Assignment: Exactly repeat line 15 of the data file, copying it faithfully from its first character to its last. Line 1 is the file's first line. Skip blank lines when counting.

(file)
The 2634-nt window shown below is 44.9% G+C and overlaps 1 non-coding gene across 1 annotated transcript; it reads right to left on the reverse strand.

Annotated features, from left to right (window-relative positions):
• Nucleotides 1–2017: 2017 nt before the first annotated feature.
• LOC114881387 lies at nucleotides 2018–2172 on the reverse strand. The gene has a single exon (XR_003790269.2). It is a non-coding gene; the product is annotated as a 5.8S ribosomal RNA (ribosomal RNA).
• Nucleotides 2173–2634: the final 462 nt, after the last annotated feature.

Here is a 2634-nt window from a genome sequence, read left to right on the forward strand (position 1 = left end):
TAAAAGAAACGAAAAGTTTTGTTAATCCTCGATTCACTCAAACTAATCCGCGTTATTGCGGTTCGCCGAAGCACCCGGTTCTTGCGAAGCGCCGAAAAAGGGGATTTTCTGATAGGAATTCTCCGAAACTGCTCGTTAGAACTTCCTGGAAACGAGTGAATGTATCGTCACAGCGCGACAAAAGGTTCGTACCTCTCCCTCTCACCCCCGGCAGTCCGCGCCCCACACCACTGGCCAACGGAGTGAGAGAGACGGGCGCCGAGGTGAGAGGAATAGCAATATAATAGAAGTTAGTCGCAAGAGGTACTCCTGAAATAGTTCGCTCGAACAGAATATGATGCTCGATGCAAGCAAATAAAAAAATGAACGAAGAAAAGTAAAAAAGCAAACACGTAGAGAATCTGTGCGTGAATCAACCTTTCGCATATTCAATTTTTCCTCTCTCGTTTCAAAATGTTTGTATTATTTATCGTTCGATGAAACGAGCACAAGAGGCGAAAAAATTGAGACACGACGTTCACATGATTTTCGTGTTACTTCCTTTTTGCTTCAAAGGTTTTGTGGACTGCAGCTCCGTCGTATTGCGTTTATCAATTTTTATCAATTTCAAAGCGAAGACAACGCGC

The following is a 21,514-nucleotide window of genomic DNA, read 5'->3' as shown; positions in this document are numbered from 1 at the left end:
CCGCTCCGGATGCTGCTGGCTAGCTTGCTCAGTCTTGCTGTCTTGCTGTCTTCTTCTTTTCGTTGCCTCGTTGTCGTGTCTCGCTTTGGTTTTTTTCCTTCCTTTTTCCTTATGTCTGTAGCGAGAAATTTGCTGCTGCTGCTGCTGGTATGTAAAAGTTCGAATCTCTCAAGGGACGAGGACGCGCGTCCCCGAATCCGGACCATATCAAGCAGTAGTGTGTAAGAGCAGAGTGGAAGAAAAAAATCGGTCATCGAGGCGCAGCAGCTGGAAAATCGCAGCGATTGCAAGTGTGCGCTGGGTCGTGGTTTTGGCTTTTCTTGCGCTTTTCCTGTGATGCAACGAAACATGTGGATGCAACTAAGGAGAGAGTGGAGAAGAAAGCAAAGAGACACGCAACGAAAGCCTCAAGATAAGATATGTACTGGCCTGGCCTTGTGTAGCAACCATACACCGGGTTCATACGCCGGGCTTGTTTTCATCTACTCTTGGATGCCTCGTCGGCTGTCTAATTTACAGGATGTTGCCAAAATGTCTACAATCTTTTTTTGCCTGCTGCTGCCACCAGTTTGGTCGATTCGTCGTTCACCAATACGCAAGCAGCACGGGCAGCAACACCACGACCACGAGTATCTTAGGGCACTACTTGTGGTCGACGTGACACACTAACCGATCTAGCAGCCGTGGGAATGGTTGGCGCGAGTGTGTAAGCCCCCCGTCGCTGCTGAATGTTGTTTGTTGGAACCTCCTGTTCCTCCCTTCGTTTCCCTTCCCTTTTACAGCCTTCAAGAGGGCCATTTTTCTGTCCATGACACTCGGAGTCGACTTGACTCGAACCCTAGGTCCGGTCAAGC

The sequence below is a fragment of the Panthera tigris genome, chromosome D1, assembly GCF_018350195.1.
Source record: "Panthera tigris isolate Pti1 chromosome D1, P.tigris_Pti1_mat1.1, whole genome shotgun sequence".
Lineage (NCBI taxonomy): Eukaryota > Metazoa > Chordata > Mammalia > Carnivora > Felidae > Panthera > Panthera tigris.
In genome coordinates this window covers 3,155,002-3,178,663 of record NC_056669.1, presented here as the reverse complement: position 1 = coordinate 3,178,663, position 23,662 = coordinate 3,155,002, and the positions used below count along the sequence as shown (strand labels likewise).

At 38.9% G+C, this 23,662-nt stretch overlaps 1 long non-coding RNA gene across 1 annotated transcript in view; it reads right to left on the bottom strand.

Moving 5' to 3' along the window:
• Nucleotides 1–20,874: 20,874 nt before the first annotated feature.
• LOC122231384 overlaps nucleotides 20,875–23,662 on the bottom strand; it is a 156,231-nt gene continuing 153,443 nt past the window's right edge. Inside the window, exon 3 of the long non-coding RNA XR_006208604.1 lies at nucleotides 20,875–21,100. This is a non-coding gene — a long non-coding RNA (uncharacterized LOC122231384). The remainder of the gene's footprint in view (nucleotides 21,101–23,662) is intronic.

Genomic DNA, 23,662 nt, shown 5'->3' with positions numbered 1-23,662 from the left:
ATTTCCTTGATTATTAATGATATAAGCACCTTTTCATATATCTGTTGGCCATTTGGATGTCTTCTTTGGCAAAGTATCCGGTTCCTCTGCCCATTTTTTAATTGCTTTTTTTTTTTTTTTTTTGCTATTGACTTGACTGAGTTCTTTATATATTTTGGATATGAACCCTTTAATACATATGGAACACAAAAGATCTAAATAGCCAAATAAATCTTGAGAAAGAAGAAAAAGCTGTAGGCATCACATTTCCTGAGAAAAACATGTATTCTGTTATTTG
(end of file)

Moving 5' to 3' along the window: